“The education system is broken! Remembering facts and solving problems by ‘turning handles’ just doesn’t cut the mustard in the fast world of technology. We need a new breed who solve problems by thinking ! Feynlabs mission is to transform those constrained by a national curriculum and turn them into the problem solvers of tomorrow.”
Howard Rheingold – Internet Pioneer, Author and Thought leader
“Understanding programming is important for even (especially!) young students who are growing up in a digital world — either they learn how to shape that world, or will have to accept that their world will be shaped by others — and understanding computation, a powerful thinking tool in the tradition of logic and geometry,is perhaps even more important in a world where knowing how to think and how to skillfully wield thinking tools is ever more important. The approach being explored by feynlabs could be crucially important — an experiment with potential social payback that far outweighs the risk of failure. Indeed, knowing how to deal with failure — and to use it to overcome obstacles — is essential to both programming and learning.”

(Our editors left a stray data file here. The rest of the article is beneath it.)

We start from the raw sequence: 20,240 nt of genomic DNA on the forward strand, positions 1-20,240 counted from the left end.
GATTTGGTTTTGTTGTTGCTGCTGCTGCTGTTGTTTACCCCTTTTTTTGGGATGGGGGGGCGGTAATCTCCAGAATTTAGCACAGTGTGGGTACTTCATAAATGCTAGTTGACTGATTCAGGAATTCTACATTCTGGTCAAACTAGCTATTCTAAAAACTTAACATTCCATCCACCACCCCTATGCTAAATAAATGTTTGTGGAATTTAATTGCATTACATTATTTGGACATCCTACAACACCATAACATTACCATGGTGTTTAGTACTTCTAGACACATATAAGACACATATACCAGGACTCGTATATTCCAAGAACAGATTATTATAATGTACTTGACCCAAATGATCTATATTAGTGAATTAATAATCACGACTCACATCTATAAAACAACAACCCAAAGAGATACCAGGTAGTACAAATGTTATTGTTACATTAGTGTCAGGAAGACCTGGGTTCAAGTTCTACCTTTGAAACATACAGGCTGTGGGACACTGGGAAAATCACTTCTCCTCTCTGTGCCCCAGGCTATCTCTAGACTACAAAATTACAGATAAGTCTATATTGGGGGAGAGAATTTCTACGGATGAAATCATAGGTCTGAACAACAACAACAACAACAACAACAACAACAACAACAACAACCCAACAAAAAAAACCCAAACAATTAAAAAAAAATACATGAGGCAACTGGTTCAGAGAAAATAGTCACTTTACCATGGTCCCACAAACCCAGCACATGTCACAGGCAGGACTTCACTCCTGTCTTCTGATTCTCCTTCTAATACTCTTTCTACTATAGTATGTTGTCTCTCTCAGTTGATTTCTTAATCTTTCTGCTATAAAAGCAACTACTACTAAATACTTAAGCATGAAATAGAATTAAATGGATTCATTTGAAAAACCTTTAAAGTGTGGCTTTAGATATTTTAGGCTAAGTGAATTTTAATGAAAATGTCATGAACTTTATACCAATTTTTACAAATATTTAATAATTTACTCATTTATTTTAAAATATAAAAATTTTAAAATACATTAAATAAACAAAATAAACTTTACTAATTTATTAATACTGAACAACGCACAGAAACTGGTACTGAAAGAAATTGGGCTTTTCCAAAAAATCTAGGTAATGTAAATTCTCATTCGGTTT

Lawrence Lipsitz is founder, editor, publisher of “Educational Technology
“Ajit Jaokar is a visionary who seeks to take advantage of the digital revolution now underway throughout the world in order to vastly improve education for all children and young adults. He believes that a deep knowledge of Programming — in all of its aspects — is becoming a necessity for both career advancement and everyday living in the world that is coming into clear view, for those, like Ajit, able and willing to see it.”